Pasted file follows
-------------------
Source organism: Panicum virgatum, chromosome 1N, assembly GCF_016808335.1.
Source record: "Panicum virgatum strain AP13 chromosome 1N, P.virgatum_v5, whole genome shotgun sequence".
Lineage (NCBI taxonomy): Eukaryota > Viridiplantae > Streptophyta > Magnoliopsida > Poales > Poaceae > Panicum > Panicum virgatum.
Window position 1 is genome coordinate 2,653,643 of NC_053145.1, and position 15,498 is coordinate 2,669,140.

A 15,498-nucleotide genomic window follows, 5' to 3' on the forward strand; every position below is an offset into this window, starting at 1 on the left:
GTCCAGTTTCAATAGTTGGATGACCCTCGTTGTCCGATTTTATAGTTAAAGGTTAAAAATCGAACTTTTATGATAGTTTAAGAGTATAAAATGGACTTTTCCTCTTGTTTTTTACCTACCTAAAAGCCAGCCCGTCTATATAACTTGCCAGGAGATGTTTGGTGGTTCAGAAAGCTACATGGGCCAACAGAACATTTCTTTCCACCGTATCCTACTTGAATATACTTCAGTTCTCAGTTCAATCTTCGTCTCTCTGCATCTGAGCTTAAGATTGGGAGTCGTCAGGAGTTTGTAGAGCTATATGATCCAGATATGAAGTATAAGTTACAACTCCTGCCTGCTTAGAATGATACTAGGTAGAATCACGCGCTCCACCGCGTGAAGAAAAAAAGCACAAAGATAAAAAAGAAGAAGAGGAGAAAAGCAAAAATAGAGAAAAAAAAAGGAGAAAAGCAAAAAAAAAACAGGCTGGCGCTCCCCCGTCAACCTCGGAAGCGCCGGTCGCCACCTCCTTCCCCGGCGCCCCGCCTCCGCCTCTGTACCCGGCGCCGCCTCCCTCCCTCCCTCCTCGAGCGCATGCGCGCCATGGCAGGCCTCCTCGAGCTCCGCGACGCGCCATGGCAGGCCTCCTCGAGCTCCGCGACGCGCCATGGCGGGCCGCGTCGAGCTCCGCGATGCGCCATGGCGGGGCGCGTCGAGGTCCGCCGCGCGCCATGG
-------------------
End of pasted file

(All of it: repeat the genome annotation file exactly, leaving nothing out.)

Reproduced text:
Source organism: Panicum virgatum, chromosome 1N, assembly GCF_016808335.1.
Source record: "Panicum virgatum strain AP13 chromosome 1N, P.virgatum_v5, whole genome shotgun sequence".
Lineage (NCBI taxonomy): Eukaryota > Viridiplantae > Streptophyta > Magnoliopsida > Poales > Poaceae > Panicum > Panicum virgatum.
Window position 1 is genome coordinate 2,653,643 of NC_053145.1, and position 15,498 is coordinate 2,669,140.

A 15,498-nucleotide genomic window follows, 5' to 3' on the forward strand; every position below is an offset into this window, starting at 1 on the left:
GTCCAGTTTCAATAGTTGGATGACCCTCGTTGTCCGATTTTATAGTTAAAGGTTAAAAATCGAACTTTTATGATAGTTTAAGAGTATAAAATGGACTTTTCCTCTTGTTTTTTACCTACCTAAAAGCCAGCCCGTCTATATAACTTGCCAGGAGATGTTTGGTGGTTCAGAAAGCTACATGGGCCAACAGAACATTTCTTTCCACCGTATCCTACTTGAATATACTTCAGTTCTCAGTTCAATCTTCGTCTCTCTGCATCTGAGCTTAAGATTGGGAGTCGTCAGGAGTTTGTAGAGCTATATGATCCAGATATGAAGTATAAGTTACAACTCCTGCCTGCTTAGAATGATACTAGGTAGAATCACGCGCTCCACCGCGTGAAGAAAAAAAGCACAAAGATAAAAAAGAAGAAGAGGAGAAAAGCAAAAATAGAGAAAAAAAAAGGAGAAAAGCAAAAAAAAAACAGGCTGGCGCTCCCCCGTCAACCTCGGAAGCGCCGGTCGCCACCTCCTTCCCCGGCGCCCCGCCTCCGCCTCTGTACCCGGCGCCGCCTCCCTCCCTCCCTCCTCGAGCGCATGCGCGCCATGGCAGGCCTCCTCGAGCTCCGCGACGCGCCATGGCAGGCCTCCTCGAGCTCCGCGACGCGCCATGGCGGGCCGCGTCGAGCTCCGCGATGCGCCATGGCGGGGCGCGTCGAGGTCCGCCGCGCGCCATGG